The base is both interesting and understated, and that’s meant as a compliment. It provides just enough context without upstaging the figure itself. You get a little patch of rocks, painted brown with a black wash to give them some nice texture. Jutting out from each side of the cluster are blue crystalline structures, one of which provides the pedestal for Angela’s right foot. If you’ve read some of my previous Gallery statue reviews, you may remember that the bases on these statues rarely impress me, but this one came out damn nice, both in design and execution.

Angela is yet another fine example of why I simply cannot quit this line, despite having no room to display more statues. Granted, I’m far from a completest, but when DST continues to deliver quality and craftsmanship like this at such a reasonable price point, I find I just can’t say no. And with prices of collectible statues continuing to climb at an alarming rate (I’m looking at you, Kotobukiya!), it’s refreshing to be able to set something like piece on my shelf for about $40. What’s more, it’s nice to see DST continuing to dig a little deep for their character selection. I’m not really reading a lot of Marvel comics these days, because quite frankly they’re become so god-awful, but I did enjoy her introduction to the MU a little ways back in Guardians of the Galaxy. But hey, even if you’re just a fan of Spawn and McFarlane Comics, you might want to consider picking up this lovely statue. I’m very glad that I did!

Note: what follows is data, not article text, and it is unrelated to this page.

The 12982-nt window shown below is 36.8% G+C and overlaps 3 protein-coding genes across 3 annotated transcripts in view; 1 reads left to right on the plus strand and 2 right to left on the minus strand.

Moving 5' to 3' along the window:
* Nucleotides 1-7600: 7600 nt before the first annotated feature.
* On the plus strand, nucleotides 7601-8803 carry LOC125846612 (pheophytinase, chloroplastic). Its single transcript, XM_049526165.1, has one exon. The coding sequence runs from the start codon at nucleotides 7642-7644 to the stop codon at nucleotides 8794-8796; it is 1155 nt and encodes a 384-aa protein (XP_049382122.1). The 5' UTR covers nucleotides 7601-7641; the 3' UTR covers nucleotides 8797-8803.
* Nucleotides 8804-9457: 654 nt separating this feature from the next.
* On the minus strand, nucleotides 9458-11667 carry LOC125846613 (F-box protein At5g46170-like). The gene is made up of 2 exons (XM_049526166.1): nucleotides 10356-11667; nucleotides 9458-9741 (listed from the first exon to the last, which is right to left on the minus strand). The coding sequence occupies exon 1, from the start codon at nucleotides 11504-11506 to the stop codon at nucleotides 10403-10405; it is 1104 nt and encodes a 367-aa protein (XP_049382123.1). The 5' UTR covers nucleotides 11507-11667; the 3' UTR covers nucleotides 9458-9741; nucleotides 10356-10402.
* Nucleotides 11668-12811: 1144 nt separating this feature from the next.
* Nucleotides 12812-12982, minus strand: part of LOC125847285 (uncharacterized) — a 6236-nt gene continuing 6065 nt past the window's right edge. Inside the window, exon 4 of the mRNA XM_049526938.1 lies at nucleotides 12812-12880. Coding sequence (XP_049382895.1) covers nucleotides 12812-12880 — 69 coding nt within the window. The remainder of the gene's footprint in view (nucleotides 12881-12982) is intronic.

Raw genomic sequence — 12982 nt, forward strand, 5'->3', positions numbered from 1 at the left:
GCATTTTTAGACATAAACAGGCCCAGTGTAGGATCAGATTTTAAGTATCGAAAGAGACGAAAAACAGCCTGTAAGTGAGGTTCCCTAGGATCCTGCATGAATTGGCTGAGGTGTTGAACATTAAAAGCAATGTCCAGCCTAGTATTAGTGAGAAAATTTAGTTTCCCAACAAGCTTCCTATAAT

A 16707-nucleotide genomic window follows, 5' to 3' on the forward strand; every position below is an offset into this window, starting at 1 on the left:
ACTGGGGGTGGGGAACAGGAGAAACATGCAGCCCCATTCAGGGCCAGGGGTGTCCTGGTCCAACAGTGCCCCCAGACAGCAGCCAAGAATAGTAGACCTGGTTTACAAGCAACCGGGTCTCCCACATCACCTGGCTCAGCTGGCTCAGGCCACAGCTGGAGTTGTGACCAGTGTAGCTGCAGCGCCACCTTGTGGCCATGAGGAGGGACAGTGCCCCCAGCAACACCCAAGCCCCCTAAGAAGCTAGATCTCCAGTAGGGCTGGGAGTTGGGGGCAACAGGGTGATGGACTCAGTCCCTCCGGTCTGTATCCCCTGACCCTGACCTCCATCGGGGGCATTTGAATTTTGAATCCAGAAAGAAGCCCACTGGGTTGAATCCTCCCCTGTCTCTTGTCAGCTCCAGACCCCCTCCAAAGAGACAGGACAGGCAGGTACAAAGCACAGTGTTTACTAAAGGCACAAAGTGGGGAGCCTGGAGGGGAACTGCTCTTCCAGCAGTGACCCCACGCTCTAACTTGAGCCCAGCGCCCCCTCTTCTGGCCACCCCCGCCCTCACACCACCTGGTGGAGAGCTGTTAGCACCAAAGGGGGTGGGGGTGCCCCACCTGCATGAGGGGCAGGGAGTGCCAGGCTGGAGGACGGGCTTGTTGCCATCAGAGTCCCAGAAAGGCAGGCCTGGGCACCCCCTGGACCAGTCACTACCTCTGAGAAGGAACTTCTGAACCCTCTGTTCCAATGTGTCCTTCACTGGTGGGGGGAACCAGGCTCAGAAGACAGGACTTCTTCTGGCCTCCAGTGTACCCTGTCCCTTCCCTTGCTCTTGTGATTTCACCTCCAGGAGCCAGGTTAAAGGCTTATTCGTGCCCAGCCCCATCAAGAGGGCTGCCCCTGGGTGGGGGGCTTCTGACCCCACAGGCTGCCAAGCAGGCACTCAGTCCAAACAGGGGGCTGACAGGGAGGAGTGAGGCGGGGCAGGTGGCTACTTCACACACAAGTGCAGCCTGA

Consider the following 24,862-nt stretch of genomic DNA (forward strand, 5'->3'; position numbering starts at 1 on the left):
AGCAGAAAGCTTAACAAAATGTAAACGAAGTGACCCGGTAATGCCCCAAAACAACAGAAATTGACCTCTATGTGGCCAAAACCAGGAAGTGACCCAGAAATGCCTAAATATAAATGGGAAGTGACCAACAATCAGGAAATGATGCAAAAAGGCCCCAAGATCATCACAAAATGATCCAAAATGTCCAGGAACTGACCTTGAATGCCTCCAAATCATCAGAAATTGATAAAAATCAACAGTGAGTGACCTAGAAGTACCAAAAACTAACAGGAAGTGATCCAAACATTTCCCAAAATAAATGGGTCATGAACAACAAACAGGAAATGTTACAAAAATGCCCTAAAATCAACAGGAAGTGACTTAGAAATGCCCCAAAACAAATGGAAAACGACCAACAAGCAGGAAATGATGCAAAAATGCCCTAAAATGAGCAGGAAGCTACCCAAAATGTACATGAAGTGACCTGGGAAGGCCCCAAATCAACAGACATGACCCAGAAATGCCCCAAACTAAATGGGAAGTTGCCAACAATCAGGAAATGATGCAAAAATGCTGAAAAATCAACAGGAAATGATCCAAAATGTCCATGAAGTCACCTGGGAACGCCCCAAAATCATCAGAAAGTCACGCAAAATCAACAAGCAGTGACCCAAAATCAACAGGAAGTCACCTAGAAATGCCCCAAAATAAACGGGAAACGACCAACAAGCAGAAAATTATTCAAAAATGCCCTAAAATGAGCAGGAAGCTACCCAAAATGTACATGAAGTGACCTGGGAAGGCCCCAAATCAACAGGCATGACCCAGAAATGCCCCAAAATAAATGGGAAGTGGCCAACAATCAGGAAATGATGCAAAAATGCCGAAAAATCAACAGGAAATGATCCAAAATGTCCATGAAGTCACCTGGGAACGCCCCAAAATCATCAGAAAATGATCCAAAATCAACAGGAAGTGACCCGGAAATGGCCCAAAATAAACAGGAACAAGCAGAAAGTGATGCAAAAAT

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Fallout: Vault Girl Statue by ThinkGeek

Fallout and I parted ways with the release of Fallout 76, but at least I can always relive my glory days with the franchise, whether it be on Steam with the PC originals, or on the consoles with the newer games. And that brings me to ThinkGeek, which has been turning out some Fallout statues as part of their Modern Icons series. Last year I had a look at their very cool Nuka Cola Pin-up statue and I was so happy with it, I pre-ordered their Vault Girl. Well, she’s been out a while, and sitting on my Pile of Shame, so let’s get her open and check her out.

This roughly 1/10 Scale “limited” PVC statue comes in a fully enclosed box with an outer sleeve to protect it. The art is pretty nice, including some great concept art for the Vault Girl herself, and a blueprint-style background. Inside the box, the statue comes fully assembled between two clear plastic trays.

And here she is, looking… OK. I dig the composition quite a bit. Vault Girl is posing with her sledge hammer on her shoulder, her left arm reaching out with a thumbs up, while she offers a cheesecake wink and a grin. Despite her wearing the classic blue Vault-Tec jumpsuit, it’s form-fitting enough to show off her curves and add some sex appeal. The back of her suit shows that she’s from Vault 111, making this a Fallout 4 statue, as the protagonist from that game was revived from cryogenic sleep in Vault 111.

What I’m not as keen over is the quality of the paint. The shades of bright blue and yellow are well chosen, but pretty much all the yellow suffers from the darker base bleeding through. I guess you could argue it looks dirty and everything is dirty in the Fallout world, but I’m positive that’s not what they were going for here. There are also some splotches of gloss on the blue of the jumpsuit, which I presume is from spilled glue or primer. The skin-tone is all flat and lifeless, and shows scratching here and there. The boots are matte black and they did provide some black shading over the blue suit to give it some texture.

They did a nice job recreating the Custom Super Sledge, a rocket-propelled sledge hammer perfect for knocking down those Feral Ghouls and Rad Scorpions. The paint and detail are both solid and it looks like it came straight out of the game. It’s definitely one of the higher points of Vault Girls ensemble.